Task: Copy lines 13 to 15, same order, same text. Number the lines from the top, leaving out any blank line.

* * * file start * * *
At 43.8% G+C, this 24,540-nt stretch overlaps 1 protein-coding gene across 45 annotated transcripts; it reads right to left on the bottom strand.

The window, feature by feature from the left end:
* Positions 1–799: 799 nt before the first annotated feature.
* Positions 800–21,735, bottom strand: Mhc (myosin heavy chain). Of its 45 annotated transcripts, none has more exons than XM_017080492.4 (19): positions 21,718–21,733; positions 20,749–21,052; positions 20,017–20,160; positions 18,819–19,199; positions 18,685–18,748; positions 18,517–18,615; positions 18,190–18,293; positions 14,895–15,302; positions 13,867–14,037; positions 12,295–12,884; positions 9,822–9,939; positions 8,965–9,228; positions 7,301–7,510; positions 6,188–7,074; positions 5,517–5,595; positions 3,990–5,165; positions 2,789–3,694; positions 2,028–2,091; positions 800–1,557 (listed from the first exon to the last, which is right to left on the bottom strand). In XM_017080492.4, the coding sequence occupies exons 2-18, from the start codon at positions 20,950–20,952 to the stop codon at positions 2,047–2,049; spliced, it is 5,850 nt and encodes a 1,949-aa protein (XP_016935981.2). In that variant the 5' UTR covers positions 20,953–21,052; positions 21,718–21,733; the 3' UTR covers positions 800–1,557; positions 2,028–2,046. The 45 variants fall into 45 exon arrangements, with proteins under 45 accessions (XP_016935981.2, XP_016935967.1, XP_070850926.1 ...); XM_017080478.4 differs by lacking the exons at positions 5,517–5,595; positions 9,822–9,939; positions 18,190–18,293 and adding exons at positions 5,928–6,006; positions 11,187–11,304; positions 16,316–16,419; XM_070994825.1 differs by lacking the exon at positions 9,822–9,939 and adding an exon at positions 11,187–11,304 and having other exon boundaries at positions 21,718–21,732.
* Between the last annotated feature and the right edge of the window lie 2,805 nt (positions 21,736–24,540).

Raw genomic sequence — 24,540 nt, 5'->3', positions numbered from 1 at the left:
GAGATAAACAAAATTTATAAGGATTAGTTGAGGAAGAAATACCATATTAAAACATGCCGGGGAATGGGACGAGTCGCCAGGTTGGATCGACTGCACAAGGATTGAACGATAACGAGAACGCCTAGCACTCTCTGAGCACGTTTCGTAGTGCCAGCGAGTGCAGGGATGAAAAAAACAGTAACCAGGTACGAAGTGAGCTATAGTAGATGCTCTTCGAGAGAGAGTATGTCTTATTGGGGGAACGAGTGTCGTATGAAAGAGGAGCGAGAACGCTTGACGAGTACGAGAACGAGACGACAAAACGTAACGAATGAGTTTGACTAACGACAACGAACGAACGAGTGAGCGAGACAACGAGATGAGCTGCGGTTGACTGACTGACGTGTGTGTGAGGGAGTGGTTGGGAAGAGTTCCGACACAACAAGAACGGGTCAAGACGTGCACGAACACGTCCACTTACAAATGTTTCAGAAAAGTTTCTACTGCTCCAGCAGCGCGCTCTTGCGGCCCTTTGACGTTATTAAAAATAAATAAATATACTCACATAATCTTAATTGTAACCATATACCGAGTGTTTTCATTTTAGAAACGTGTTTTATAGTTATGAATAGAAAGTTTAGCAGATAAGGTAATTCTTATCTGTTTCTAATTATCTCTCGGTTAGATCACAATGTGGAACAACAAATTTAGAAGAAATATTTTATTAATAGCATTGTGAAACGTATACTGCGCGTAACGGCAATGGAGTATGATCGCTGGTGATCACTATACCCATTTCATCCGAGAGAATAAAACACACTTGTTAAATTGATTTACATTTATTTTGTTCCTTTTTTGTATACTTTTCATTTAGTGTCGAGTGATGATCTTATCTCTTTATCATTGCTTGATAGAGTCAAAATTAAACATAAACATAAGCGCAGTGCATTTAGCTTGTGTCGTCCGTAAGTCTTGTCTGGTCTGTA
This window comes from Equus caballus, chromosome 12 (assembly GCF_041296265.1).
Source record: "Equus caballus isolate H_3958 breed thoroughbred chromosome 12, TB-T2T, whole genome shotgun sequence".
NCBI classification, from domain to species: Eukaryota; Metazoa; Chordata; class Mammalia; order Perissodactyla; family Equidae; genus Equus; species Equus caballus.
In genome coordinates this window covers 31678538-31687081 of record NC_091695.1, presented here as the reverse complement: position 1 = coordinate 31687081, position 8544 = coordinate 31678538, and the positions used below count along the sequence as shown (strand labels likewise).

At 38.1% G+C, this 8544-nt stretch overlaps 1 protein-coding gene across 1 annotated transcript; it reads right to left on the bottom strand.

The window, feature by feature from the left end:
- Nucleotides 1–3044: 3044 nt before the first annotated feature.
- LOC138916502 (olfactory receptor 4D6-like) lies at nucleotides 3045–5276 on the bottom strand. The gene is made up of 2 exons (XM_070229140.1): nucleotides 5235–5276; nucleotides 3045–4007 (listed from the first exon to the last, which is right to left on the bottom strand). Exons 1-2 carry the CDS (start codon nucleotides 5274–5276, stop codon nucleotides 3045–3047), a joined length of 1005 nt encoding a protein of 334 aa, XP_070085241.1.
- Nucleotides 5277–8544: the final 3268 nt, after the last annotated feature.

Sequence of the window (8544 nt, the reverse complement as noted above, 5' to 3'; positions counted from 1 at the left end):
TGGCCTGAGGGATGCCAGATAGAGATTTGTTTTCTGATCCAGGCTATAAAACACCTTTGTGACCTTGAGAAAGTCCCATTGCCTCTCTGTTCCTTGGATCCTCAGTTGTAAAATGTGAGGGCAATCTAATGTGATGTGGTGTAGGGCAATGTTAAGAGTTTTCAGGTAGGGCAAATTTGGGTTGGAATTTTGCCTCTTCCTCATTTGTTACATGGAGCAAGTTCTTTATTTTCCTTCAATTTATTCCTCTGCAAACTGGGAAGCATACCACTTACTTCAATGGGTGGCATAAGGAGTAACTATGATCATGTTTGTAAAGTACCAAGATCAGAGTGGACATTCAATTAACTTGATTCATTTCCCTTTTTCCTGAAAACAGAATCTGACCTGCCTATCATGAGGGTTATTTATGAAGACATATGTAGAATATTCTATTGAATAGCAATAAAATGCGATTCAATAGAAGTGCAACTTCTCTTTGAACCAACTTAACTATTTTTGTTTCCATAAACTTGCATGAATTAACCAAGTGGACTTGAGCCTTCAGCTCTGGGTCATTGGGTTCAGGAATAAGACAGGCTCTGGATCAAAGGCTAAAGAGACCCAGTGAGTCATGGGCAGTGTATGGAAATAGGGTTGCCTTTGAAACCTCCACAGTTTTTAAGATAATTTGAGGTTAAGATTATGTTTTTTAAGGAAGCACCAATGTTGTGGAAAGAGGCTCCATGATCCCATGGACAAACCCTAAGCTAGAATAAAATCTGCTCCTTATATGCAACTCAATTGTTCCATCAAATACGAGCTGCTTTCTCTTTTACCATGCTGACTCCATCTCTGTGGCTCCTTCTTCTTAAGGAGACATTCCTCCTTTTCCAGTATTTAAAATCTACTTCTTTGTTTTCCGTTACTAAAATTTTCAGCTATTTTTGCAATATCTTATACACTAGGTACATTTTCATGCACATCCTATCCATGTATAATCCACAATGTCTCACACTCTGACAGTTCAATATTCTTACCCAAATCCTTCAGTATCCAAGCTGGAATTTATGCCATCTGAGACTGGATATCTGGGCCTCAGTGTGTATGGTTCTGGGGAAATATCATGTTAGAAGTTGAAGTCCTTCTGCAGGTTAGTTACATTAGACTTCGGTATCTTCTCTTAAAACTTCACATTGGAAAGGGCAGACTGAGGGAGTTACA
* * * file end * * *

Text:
The window, feature by feature from the left end:
- Nucleotides 1–3044: 3044 nt before the first annotated feature.
- LOC138916502 (olfactory receptor 4D6-like) lies at nucleotides 3045–5276 on the bottom strand. The gene is made up of 2 exons (XM_070229140.1): nucleotides 5235–5276; nucleotides 3045–4007 (listed from the first exon to the last, which is right to left on the bottom strand). Exons 1-2 carry the CDS (start codon nucleotides 5274–5276, stop codon nucleotides 3045–3047), a joined length of 1005 nt encoding a protein of 334 aa, XP_070085241.1.